A connector member in the form of a fastener 46 having an enlarged head 48 and a threaded shank 50 extending away from the enlarged head is movably mounted on the weld electrode for selective engagement with the tip electrode and, when so engaged (FIG. 3), for moving the tip electrode longitudinally between an unlocked position (FIG. 2) spaced from the weld electrode and a locked position (FIG. 3) fixed against longitudinal and rotational movement relative to the weld electrode. The weld electrode 34 includes an integral weld sleeve 52 with a radially inwardly directed annular locking tab 54 engageable with the enlarged head 48 to prevent its longitudinal movement with respect to the weld electrode while permitting its rotational movement relative to the weld electrode.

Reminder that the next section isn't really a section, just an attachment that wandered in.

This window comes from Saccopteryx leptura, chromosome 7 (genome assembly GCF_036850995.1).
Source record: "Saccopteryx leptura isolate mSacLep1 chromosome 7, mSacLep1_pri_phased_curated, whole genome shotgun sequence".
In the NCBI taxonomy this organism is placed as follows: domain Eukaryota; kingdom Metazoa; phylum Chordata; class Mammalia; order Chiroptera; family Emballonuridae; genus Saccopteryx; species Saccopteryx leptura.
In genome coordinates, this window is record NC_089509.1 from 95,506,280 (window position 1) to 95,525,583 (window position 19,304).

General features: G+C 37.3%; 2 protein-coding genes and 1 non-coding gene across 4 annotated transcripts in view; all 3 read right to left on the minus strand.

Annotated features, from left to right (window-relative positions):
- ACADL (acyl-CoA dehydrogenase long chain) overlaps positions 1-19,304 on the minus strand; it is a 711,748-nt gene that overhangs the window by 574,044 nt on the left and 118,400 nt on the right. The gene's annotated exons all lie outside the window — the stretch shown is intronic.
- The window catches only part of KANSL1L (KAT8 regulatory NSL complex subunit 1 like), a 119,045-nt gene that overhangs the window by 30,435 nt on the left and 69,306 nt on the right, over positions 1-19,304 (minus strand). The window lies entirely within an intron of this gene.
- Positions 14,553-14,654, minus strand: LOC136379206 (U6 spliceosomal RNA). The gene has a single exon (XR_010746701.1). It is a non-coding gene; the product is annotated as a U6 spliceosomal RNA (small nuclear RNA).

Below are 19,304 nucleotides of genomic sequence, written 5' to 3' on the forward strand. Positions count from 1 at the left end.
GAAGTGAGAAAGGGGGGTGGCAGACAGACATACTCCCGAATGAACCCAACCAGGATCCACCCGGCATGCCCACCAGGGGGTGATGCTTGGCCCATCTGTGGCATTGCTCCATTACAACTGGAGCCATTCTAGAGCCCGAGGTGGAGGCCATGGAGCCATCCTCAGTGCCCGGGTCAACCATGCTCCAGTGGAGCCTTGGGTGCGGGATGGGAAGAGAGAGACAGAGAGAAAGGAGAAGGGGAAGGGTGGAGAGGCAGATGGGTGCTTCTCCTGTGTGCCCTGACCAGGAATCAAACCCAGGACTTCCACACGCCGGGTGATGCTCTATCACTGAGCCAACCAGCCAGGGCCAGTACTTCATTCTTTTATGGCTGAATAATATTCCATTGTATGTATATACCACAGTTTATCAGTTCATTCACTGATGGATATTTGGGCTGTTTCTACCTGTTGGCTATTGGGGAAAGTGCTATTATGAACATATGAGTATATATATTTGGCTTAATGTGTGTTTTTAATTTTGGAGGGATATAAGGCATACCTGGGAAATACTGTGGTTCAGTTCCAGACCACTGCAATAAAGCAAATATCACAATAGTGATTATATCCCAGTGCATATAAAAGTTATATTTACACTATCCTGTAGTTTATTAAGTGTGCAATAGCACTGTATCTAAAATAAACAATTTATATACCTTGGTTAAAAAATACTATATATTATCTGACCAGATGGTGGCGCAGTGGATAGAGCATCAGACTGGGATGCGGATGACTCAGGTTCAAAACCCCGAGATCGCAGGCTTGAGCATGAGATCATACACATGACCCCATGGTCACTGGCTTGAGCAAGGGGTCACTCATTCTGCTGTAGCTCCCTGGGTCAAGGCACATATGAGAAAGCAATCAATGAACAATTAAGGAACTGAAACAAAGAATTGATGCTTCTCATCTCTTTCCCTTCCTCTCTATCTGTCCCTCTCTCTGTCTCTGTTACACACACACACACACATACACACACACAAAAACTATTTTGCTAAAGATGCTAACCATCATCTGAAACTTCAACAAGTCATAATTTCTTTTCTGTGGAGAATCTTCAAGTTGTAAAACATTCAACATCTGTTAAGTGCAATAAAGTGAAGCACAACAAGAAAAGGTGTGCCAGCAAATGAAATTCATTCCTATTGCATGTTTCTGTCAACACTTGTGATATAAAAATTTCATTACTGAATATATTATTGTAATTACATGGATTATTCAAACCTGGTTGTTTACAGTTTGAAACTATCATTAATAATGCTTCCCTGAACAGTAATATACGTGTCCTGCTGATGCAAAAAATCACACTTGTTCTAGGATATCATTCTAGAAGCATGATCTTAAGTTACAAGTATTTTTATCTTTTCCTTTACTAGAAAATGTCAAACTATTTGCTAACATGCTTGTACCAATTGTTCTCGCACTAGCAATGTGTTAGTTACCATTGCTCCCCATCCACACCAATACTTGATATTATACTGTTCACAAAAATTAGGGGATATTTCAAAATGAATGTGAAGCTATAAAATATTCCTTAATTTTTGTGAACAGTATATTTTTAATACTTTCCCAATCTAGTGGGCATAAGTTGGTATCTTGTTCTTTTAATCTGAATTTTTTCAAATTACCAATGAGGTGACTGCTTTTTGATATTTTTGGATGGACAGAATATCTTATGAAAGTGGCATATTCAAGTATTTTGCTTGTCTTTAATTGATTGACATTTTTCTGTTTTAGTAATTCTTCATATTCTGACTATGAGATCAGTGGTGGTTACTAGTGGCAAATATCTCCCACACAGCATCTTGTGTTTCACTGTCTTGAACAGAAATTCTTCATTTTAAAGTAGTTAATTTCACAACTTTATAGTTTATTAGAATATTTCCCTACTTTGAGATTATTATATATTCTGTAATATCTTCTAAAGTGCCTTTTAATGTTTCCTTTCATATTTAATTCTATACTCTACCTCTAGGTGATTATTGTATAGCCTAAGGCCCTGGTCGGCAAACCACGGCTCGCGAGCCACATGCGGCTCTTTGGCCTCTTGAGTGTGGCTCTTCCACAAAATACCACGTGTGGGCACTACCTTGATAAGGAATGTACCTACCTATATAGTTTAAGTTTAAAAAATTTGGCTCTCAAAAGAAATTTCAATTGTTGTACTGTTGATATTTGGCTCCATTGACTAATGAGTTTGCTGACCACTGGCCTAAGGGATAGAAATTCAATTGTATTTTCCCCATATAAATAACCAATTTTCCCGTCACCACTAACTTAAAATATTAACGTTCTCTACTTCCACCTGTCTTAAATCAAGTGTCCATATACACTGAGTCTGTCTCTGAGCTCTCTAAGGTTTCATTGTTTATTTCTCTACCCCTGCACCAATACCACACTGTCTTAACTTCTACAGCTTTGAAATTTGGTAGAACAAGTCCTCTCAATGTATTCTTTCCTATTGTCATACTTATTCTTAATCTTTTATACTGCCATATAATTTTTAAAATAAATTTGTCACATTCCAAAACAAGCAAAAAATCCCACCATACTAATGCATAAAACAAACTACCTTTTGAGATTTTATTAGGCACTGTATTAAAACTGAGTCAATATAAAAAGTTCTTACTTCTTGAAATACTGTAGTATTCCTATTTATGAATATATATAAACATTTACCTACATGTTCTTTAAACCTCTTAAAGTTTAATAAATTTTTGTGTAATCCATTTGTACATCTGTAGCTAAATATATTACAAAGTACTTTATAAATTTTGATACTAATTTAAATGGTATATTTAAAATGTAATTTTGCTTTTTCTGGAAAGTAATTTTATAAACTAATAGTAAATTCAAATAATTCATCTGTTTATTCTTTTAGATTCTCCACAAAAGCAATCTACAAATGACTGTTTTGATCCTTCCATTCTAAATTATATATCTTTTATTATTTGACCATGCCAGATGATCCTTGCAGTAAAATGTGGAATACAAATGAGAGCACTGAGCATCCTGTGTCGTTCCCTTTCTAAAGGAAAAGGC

In turn, the tip electrode 30 may include a suitable reservoir 56 for containing a therapeutic drug and an associated delivery system (not shown) to deliver the drug to the body site 26. Regardless, the tip electrode 30 includes an integral attachment sleeve 58 having an outer peripheral surface 60 and extending in a direction away from the face 32. The attachment sleeve has a longitudinally extending tapped bore 62 for threaded engagement with the threaded shank 50 of the connector member or fastener 46.
Continuing to refer to the tip electrode 30, an insulative sheath 64 is fittingly received on the outer peripheral surface 60 of the attachment sleeve 58. A plurality of tines 66 are integral with the insulative sheath 64 and project radially outwardly therefrom, respectively, at a plurality of circumferentially spaced locations. It is also noteworthy that the weld sleeve 52 and the attachment sleeve 58 are mutually stepped, as at 76, 78, respectively, to prevent their relative rotation when in the locked (FIG. 3) position.